Background: Identifying large vessel occlusion (LVO) is paramount in the era of endovascular therapy. This can be achieved easily by computed tomography angiogram(CTA) and magnetic resonance angiography(MRA). National Institute Health Stroke Scale(NIHSS) threshold can be used in primary stroke centre(PSC) without these facilities, to identify patients with LVO for transfer to a comprehensive stroke centre (CSC) for mechanical thrombectomy. Alternatively, simplified clinical stroke scales (CSS)can also be used by emergency medical services (EMS) to identify such patients to be directly transported to CSC. We aim to compare various CSS in predicting LVO in ischemic stroke.
Methods: We searched PUBMED from January 2005 to July 2016 and screened reference lists of included studies, and included all diagnostic accuracy studies that investigate CSS and prediction of LVO confirmed with CTA or MRA. Two authors independently screened titles and abstracts and perform data extraction for analysis. Pooled sensitivity, specificity and diagnostic odd ratio (DOR) of various CSS were obtained using the random effects model.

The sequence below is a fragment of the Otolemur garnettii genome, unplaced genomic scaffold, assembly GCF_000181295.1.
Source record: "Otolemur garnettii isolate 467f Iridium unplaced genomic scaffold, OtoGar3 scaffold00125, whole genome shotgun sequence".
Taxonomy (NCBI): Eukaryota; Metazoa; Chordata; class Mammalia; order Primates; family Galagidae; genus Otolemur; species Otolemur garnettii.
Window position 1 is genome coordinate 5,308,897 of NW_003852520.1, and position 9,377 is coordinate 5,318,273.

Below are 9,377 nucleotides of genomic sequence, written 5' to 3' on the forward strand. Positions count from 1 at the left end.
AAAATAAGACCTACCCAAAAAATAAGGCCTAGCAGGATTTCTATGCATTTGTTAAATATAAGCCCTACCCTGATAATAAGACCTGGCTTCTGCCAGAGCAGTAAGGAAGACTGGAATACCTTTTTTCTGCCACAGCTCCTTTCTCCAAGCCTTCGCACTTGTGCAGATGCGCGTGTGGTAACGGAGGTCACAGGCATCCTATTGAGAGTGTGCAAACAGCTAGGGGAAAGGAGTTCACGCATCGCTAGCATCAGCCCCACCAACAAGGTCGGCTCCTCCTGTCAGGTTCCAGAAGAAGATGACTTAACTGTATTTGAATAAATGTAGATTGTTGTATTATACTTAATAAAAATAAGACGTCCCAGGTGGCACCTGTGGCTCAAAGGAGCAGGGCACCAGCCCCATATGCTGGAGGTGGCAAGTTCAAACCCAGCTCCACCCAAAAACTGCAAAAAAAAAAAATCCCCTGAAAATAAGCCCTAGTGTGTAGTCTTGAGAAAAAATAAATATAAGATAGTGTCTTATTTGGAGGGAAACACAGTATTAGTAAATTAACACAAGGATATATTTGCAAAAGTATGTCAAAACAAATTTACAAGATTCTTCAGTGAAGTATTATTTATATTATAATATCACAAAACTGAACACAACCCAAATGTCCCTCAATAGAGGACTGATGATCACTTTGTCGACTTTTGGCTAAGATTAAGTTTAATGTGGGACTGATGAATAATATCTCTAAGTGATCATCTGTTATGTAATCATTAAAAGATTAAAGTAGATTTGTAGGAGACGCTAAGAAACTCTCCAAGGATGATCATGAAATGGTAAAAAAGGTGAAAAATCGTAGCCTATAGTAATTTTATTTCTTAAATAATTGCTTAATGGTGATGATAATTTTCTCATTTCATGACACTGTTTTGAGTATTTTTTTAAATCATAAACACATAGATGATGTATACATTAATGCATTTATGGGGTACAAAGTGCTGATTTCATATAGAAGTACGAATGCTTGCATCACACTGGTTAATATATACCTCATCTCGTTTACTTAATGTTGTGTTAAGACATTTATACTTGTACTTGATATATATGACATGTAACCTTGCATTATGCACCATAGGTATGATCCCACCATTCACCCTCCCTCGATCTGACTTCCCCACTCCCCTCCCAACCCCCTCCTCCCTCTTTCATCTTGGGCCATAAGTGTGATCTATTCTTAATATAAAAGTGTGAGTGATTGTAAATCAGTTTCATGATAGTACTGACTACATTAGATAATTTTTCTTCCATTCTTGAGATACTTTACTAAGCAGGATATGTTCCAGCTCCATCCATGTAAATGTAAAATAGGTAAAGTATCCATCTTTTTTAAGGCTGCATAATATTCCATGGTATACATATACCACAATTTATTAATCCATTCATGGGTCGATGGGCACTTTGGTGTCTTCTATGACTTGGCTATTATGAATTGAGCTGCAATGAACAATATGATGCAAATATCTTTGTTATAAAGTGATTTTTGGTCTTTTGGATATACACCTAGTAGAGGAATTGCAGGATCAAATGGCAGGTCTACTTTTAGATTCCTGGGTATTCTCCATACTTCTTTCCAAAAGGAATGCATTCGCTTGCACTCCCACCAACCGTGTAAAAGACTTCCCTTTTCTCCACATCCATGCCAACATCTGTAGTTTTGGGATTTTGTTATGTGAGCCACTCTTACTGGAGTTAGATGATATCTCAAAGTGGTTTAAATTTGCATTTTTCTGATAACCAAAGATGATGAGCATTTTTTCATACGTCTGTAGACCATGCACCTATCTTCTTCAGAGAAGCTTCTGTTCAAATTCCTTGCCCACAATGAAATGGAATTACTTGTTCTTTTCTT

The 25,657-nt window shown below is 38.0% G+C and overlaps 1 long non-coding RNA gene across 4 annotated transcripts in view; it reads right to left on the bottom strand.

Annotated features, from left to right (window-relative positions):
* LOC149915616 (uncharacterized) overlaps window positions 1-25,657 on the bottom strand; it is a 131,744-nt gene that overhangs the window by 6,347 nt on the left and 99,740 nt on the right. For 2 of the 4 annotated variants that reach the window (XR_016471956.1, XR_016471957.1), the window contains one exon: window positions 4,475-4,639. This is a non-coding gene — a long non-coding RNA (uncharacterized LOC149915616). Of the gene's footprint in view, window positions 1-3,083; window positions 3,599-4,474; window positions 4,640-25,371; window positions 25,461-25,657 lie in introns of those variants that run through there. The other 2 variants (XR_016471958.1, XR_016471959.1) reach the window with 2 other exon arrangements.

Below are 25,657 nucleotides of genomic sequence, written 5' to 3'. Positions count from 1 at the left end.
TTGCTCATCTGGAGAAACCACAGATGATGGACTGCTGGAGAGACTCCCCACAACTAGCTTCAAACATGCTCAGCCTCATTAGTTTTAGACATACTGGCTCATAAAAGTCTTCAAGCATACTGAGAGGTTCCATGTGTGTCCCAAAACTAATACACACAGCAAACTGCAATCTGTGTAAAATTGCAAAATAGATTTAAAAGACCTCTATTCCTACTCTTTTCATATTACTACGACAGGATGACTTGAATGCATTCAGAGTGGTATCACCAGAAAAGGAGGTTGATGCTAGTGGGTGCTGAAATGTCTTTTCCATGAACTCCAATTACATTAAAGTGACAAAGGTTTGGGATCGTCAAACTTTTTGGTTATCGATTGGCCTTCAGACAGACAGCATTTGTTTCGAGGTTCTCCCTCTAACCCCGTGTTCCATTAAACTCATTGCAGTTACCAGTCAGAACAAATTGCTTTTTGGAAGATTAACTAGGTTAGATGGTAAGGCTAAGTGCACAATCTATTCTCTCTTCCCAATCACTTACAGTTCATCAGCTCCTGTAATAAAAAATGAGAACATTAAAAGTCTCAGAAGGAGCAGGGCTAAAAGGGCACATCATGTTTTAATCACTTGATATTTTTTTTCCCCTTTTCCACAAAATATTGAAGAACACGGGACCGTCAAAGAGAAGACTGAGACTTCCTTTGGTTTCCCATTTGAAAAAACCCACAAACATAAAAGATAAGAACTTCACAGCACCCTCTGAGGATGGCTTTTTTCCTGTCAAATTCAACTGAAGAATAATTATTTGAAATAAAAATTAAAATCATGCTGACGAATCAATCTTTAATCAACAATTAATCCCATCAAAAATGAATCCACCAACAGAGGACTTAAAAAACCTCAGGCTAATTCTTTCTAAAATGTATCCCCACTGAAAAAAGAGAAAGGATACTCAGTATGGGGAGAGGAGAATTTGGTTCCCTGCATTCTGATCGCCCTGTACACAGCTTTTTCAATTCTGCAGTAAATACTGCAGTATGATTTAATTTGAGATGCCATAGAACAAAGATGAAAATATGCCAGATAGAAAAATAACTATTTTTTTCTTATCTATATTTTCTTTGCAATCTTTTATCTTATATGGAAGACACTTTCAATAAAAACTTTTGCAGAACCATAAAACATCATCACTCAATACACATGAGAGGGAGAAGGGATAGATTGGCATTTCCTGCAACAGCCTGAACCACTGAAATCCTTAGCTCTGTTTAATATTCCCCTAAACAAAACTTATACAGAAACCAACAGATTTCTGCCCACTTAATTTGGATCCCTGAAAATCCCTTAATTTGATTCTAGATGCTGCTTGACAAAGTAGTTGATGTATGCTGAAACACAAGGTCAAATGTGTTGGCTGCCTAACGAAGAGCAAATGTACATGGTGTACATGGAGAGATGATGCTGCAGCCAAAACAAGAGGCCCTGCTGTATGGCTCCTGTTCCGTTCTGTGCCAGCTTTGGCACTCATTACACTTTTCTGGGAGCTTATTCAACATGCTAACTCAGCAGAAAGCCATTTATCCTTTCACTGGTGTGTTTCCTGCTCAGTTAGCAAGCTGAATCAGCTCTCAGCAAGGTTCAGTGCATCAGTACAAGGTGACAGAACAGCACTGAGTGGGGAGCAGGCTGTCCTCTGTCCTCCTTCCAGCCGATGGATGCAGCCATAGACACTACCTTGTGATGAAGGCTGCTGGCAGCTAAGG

Result: 8 studies (total 8556 patients) were included for meta-analysis of 3 CSS. This includes the NIHSS≥5, ≥6, ≥10, ≥13; Cincinnati Prehospital Stroke Scale (CPSS)≥2 and Rapid Arterial oCclusion Evaluation (RACE) ≥ 5. Pooled sensivity and specificty for the respective cut off values of these CSS was metaanalysed and presented in table 1. NIHSS≥13 has the highest DOR (26.0), followed by NIHSS≥5 (16.9); whereas other NIHSS thresholds, CPSS and RACE were less predictive. NIHSS≥5 was found to have the highest sensitivity of 0.865 and NIHSS≥13 had the highest specificity of 0.934.
Conclusion: We found 2 NIHSS thresholds that were most useful for identifying LVO. Depending on resources and preferences of each stroke centre, different NIHSS threshold can be utilized for purpose of ruling in LVO using a high NIHSS threshold, or ruling out LVO using a low NIHSS threshold.